Family reunions offer lessons in reconciliation

Guest writer

I am sitting in the lounge of a hotel in my home town in Scotland. It is 9:00 o’clock in the morning and many people have had their full Scottish breakfast and rushed off. There is no one else in the lounge and the barmaid has begun to clean up the bar in readiness for those who will be coming in later for lunch.

In my arms is my nine-month old granddaughter. She is being approached by different members of the staff who are getting ready for the rest of the day’s activities. She smiles at each one who comes over to speak to her. She is lovely. She loves to play with my watch, and I take it off and hand it to her. She holds it in her hand for a bit then it reaches her mouth. After a little while she lays her head down on my arm and holds the watch close to her as if she is cuddling.

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The staff continue to pass by sweeping, mopping, dusting. They smile at her but no longer speak as they do not want to disturb us. I softly sing a lullaby to her and she sings along in her own way. In this moment there is a profound gentleness that slows down time, almost to a stop. We are together and for this moment everything around us seems to move in slow motion.

I am on this trip for a variety of reasons. I am here with my wife, my daughter and our granddaughter to visit my father who is 94 years of age. We are hoping to see some friends and also travel to the Corrymeela Community in Ireland. It is a community of reconciliation. It has already been a journey in time and space. A pilgrimage of sorts. A journey to bring together the oldest in our family and the youngest. To grow as a family and care for and love one another. The youngest has already stolen the heart of the oldest. There is that wonderful moment when a connection across time and space is made. In the moment of the first meeting it is as if they have known each other forever, the old and the young smile and touch, and time and eternity stand still.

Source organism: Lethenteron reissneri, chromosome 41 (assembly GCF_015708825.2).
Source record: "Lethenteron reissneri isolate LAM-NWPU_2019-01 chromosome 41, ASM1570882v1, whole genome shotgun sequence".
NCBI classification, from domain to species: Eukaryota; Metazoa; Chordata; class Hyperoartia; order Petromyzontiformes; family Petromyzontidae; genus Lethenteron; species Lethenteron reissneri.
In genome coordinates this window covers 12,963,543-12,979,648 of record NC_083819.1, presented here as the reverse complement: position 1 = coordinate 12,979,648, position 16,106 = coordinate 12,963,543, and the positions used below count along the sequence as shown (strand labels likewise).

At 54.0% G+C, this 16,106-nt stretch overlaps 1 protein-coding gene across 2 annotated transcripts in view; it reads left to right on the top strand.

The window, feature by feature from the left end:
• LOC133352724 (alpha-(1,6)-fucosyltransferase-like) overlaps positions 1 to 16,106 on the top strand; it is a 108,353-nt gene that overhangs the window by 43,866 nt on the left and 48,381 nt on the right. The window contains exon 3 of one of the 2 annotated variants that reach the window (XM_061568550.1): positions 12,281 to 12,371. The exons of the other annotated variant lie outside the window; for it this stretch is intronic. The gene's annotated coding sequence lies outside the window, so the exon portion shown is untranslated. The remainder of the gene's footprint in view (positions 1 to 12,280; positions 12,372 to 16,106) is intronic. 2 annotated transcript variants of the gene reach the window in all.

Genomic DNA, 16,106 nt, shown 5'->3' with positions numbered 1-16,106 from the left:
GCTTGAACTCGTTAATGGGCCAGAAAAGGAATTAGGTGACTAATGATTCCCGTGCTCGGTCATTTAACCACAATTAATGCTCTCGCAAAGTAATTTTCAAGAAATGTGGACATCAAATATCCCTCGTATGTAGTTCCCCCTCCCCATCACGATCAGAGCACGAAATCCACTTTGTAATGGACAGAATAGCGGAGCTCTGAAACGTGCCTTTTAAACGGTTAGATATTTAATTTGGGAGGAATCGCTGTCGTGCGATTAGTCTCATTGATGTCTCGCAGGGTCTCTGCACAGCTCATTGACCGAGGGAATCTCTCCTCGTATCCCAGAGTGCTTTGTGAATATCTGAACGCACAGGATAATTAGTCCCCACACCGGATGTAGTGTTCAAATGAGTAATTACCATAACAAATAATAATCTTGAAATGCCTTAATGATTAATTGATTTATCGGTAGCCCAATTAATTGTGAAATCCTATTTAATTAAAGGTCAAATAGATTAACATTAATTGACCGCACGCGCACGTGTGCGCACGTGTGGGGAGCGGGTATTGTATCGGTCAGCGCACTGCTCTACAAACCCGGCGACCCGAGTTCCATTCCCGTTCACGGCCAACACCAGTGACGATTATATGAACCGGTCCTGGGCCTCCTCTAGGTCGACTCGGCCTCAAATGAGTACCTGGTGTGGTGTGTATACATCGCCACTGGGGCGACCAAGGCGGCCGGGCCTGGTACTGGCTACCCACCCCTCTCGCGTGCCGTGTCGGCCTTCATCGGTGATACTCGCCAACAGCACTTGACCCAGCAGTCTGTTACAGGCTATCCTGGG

Sometimes we think of reconciliation as being between two divided parties. Most of the time it is. However, reconciliation can mirror our connection with God; a moment when love is recognized and hope is seen between two generations–a connection that had not been there before. Time slows and we are content in the moment. There is a deep and profound peace. In that moment of touch and recognition, the divine is present.

As I continue to sit in the lounge my granddaughter goes to sleep. She drops the watch which I catch before it hits the ground. She turns on to her side, cuddles into me and rests. I wonder if she will remember this moment lying in my arms comfortable, peaceful and content. The time continues to slowly slip by as the staff continue working.  I think at the end of the day even if she does not remember this moment, I will. In this moment of contact, in this moment of love, trust, and peace I have experienced reconciliation in myself and I have been touched by the divine.

Family reunions offer lessons in reconciliationThe Right Reverend Logan McMenamie is the Anglican Bishop of the Diocese of British Columbia

You can read more articles on our interfaith blog, Spiritually Speaking, HERE

* This article was published in thr print edition of the Times Colonist on Saturday, Feb 23 2018

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